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CAUSE CELEBRE

Script gets the better verdict

About to be imprisoned, ex-PR chief Dowie has a screenplay optioned. It's a City Hall tale, natch.

February 07, 2007|Tina Daunt | Times Staff Writer

In the film business, personal tragedy, mistakes and an occasional criminal conviction are just credentials. Even better, they're material.

Take the case of Douglas R. Dowie, the former public relations executive convicted of fraud against the city of Los Angeles and sentenced last week to 3 1/2 years in federal prison. (He's set to surrender to authorities on March 30.)

Searching for some catharsis amid his lengthy legal woes, he spent his evenings alone in his Westside apartment writing a screenplay about something he believed he understood: the labyrinth of city politics, with all its characters and inner connections.

It didn't take Dowie long to find that, while he had been ostracized by his government friends (he was, after all, convicted by the federal government of defrauding Los Angeles taxpayers, possibly by as much as $6 million), he was nevertheless welcomed into Hollywood, a place where a guy with a good yarn, a few well-placed friends and a quest for self-reinvention can find a home.

For The Record
Los Angeles Times Thursday February 08, 2007 Home Edition Main News Part A Page 2 National Desk 1 inches; 62 words Type of Material: Correction
Dowie conviction: In the Cause Celebre column in Wednesday's Calendar section, it was incorrectly reported that former public relations executive Douglas R. Dowie was convicted by the federal government of defrauding Los Angeles taxpayers, possibly by as much as $6 million. In fact, the jury never determined the amount of the fraud. At sentencing, the judge ruled the amount was about $529,000.

His screenplay, titled "Anonymous Sources," was recently optioned by Jonathan Sanger, a producer on "The Elephant Man," "The Producers" and "Vanilla Sky," among others. The project is now in development, and Dowie -- who maintains his innocence and plans to appeal his conviction -- said he'll spend the last few weeks of his freedom doing a rewrite, fine-tuning his plotline.

"It's kind of an 'L.A. Confidential' meets 'City Hall' meets the Internet," said Dowie, 58, sitting in Sanger's office across the street from Paramount.

The story goes something like this: A beautiful political fundraiser is found dead in the trunk of her car. As City Hall buzzes with gossip and speculation, a blogger posts anonymous comments with profound implications: Maybe the mayor is involved? The mayor's PR advisor -- a former Marine and ex-newspaper editor (a character Dowie based on, well, himself) -- is called in to do damage control.

Sanger, who has produced more than 40 movies and television episodes since starting his show business career with the help of Mel Brooks in 1979, said he loved the idea. "I read it and was most remarkably surprised to see not just how good it was but that it was already miles ahead of first-time writers who are trying to figure out what the form is. He got it."

He gave Dowie's screenplay to his partners at his production company, Grand Illusions, for their opinion. "They said, 'Boy, this is a really terrific story, and it's a contemporary story. It would make a great movie.' "

Sanger's company and Dowie signed a contract for an undisclosed amount last fall. For the last two months, Dowie has been working on rewrites with Sarah Black, a former senior vice president of actor Tom Cruise's production company at Paramount.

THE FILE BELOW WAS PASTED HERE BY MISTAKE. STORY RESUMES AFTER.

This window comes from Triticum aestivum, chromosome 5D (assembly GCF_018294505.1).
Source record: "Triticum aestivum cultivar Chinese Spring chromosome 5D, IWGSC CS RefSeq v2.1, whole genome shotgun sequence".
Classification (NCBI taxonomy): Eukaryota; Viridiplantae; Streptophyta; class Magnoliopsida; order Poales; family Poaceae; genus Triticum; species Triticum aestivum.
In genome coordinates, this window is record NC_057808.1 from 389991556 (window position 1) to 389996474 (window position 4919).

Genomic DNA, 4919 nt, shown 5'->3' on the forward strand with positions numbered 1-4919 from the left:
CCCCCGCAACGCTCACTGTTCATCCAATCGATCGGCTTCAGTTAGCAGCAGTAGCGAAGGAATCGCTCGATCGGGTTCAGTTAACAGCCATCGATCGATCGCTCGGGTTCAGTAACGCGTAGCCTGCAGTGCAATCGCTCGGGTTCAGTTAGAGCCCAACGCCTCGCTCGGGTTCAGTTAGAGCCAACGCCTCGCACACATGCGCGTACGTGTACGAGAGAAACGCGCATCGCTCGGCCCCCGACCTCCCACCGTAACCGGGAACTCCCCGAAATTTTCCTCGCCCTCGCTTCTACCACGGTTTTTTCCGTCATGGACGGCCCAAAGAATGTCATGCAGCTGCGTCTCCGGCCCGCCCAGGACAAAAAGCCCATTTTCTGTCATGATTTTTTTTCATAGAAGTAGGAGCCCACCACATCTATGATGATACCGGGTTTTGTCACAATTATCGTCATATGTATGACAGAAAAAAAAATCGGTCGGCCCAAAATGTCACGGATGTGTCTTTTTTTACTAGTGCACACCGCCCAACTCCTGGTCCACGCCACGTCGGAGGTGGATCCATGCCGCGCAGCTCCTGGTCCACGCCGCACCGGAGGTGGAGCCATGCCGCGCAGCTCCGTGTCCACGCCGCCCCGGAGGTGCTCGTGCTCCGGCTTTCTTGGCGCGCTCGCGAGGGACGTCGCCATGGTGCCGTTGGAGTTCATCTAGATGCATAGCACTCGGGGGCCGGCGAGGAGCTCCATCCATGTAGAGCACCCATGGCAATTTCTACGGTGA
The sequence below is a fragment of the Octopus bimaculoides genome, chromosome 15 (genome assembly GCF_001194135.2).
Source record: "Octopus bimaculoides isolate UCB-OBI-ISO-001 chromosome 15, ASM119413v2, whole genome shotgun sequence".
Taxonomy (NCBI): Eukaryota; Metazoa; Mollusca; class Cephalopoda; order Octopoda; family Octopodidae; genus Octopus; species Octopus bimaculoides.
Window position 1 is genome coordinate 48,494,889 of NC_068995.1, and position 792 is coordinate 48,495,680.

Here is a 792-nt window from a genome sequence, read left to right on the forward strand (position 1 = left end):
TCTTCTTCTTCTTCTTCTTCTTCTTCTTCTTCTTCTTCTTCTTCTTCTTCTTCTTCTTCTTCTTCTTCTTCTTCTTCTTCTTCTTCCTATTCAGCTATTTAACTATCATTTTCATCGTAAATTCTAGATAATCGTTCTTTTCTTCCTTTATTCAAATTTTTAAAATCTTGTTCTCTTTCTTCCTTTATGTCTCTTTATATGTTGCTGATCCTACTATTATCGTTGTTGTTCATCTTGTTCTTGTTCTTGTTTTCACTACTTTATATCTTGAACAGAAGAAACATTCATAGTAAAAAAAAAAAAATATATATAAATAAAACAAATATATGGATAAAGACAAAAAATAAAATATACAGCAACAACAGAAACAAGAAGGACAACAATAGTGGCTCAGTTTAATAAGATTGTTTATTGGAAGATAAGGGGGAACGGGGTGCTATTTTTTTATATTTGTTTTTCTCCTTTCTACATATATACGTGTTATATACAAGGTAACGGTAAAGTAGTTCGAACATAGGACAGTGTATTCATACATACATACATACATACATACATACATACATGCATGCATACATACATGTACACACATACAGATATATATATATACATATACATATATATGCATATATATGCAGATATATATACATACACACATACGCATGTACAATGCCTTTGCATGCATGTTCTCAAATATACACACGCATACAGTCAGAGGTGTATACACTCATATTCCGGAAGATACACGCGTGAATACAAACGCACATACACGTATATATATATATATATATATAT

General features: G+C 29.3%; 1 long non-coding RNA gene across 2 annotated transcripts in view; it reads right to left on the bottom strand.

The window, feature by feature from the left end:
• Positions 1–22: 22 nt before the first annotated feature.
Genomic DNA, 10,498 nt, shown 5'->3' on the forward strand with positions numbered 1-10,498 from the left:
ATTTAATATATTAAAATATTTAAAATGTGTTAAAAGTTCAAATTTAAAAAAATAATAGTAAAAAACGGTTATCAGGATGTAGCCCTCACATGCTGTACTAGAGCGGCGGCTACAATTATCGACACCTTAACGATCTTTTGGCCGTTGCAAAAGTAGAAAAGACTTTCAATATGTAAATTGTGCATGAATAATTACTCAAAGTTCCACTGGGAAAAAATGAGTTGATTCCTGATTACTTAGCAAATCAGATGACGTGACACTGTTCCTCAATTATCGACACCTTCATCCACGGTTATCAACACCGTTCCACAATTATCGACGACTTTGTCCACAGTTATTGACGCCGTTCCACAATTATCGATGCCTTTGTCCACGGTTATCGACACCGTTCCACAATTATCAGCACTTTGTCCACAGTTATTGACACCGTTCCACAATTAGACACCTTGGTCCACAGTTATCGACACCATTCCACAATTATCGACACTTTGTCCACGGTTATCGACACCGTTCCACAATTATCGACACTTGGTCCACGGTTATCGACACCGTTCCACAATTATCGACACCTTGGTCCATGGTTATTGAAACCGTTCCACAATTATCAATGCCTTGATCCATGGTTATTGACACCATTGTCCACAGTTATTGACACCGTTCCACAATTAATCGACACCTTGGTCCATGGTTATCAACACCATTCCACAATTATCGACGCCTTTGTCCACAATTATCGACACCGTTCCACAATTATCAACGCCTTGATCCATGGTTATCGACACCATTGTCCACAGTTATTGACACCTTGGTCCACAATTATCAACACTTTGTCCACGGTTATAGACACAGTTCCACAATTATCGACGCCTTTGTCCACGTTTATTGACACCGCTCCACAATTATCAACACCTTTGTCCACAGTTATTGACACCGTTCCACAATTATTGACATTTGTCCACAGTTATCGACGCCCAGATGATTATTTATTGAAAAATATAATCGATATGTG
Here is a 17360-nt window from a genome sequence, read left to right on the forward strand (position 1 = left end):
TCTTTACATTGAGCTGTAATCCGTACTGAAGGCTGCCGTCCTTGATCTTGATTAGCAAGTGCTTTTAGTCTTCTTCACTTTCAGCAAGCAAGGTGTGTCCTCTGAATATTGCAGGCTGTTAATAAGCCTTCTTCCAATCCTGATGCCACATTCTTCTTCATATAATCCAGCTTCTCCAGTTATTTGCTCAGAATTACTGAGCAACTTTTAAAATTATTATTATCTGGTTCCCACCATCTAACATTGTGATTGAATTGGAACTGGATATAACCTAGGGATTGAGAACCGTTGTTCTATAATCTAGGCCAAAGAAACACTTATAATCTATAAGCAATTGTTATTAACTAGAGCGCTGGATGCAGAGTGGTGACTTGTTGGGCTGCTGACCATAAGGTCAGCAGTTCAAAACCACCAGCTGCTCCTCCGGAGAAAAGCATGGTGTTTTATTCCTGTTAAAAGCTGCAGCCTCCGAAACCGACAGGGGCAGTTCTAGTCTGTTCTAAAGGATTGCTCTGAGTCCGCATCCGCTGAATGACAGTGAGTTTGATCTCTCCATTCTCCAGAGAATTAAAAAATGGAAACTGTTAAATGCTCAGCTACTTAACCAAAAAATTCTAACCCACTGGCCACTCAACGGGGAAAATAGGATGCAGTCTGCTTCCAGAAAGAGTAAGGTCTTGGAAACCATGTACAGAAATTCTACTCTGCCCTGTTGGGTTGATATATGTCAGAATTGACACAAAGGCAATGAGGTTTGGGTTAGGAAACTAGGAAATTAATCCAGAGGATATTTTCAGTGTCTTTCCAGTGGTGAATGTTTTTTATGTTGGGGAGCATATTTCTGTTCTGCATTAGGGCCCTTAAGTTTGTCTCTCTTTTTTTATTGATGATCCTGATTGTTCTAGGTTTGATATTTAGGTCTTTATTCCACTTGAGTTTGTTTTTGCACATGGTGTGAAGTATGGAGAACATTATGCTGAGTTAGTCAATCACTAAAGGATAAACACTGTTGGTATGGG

(The U.S. attorney's office declined to comment on Dowie's efforts. "We wouldn't react to stuff like that," said spokesman Thom Mrozek. "We stay above the fray." He also said there's no law on the federal books to prohibit Dowie from writing or profiting on a screenplay, or anything else, that even remotely involves the case).

Dowie, who once served as managing editor of the Los Angeles Daily News, said the prospect of doing a movie kept him going in recent weeks; it saved him from plummeting into overwhelming despair about the fact that his career and personal life are in ruins, he has few friends left (enough to count on one hand) and he's headed to prison.

"When you're in a situation like this, it is -- and you hear it described exactly the same way by almost every human being who finds it -- it is a nightmare," he said. "It is an absolute nightmare, and you can't find a way out of it."

His civic downfall began nearly three years ago: Several employees at PR giant Fleishman-Hillard, the firm Dowie headed in Los Angeles, came forward to say that they were ordered to submit inflated bills for their consulting work at the Department of Water and Power. Dowie was fired, and the firm paid the city $6 million as part of a settlement.

Dowie was charged with 15 counts of conspiracy and fraud. (The judge later described Dowie as an "extremely calculating" man who had lost his "moral compass.") The case dragged on and his legal bills started to mount (eventually topping $3 million). Dowie sold the house, split with his wife, moved into a little apartment and started looking for ways to make money.

He toyed with the idea of writing a book. Then during the summer, while having lunch with Sanger's wife, who heads the city's LA's BEST after-school program, he proposed a plan: Maybe he should write a screenplay. Steadfastly believing that her friend was innocent, Carla Sanger, who had met Dowie at City Hall years ago, encouraged him to pursue the matter with her husband.

"He was nice enough to meet with me for 90 minutes," Dowie said of Sanger. "I told him what the idea was and he said, 'Let me read it first.' "

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